What makes pronunciation different from other skill areas?
Learning pronunciation in a new language is different from learning grammar or vocabulary. Each area has its particular challenges, but there is something important to consider about teaching English pronunciation. As children, we learn to distinguish between the sounds that are important in the languages we hear around us, and we spend considerable time learning to make our articulatory muscles create the sounds needed for communicating in those languages.
Imagine going to a dance or yoga class for the first time and having the instructor ask you to stretch your head down to your knees. Could you do it easily? Sometimes we are asking our students to perform equivalent feats when we ask them to pronounce particular sounds in English.
How can teachers help students with pronunciation?
First of all, have fun. Many students are nervous about speaking, and tension in the body affects the articulators.
Give students time to warm up. Follow the example of drama teachers, and have your students stretch their mouths and face as a warm up. Encourage them to make silly sounds and facial expressions. This can release tension and establish a relaxed atmosphere in the class.
Get students moving. Having students use their whole bodies as they practice pronunciation points can help them remember and incorporate the new sounds. If you’re practicing intonation, hand out markers and have students move their arms like conductors to mimic the intonation patterns they are practicing. Have them crouch and stand up at the end of yes/no questions as a way of reinforcing the rising intonation. Get them to stand up and stomp their feet for the stressed words in sentences.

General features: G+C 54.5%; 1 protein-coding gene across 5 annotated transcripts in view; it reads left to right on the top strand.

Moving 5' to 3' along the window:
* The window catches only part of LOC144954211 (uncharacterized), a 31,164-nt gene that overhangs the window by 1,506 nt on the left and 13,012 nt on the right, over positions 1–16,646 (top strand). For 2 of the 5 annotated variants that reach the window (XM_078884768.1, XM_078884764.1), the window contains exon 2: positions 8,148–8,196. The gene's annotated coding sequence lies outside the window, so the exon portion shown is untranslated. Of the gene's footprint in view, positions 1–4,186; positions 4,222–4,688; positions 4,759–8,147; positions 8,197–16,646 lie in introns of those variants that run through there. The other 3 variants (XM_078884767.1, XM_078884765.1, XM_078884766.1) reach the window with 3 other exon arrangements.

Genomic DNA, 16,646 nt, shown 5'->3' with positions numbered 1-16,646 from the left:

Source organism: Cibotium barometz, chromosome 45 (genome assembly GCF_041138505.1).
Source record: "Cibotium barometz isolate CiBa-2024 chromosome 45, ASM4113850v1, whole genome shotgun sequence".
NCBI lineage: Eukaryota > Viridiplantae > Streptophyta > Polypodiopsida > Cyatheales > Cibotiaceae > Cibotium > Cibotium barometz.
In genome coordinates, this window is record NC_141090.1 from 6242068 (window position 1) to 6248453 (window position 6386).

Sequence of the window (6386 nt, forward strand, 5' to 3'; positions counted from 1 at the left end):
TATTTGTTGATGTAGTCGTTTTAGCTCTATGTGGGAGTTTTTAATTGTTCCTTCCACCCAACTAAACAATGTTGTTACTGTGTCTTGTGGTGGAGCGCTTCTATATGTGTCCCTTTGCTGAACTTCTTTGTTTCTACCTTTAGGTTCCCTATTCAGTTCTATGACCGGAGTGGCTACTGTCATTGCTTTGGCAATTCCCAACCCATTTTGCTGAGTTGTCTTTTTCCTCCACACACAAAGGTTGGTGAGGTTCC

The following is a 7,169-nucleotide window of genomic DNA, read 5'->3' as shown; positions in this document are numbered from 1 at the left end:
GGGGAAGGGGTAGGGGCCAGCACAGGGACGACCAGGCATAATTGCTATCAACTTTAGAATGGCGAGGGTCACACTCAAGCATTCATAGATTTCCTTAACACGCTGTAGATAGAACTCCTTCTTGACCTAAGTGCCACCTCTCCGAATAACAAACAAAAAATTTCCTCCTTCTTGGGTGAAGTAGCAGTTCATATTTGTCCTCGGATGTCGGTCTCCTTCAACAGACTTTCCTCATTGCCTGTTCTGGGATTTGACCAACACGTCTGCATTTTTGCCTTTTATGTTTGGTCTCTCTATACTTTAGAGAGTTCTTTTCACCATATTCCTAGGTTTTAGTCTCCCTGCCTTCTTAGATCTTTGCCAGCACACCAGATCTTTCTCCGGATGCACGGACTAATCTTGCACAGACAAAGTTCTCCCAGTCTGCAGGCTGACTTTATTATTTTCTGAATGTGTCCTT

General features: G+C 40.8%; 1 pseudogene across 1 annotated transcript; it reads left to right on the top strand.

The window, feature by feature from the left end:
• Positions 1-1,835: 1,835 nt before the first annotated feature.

Use props. Sometimes using props and role play can help students feel less self-conscious about pronunciation. Have them pretend to be their favourite English-speaking actors, and perform a dialogue imitating their chosen actors.
Sing. You don’t have to be a talented musician to use music in your classroom. Singing simple songs provides natural pronunciation practice for students, and is something that many people enjoy. Students can use these for practice on their own- many people sing to themselves or their children without even being aware that they are working on their pronunciation.
Use nursery rhymes. While some teachers worry that adult learners may be insulted if they use nursery rhymes in class, these little poems provide a wealth of valuable practice opportunities for students. They are short, easy to remember and have distinction rhythm and rhyming patterns. Some of them also provide interesting cultural information.
Loosening up and having some fun could be just what you and your students need to make progress in pronunciation.
Take an accredited TESOL course with OnTESOL!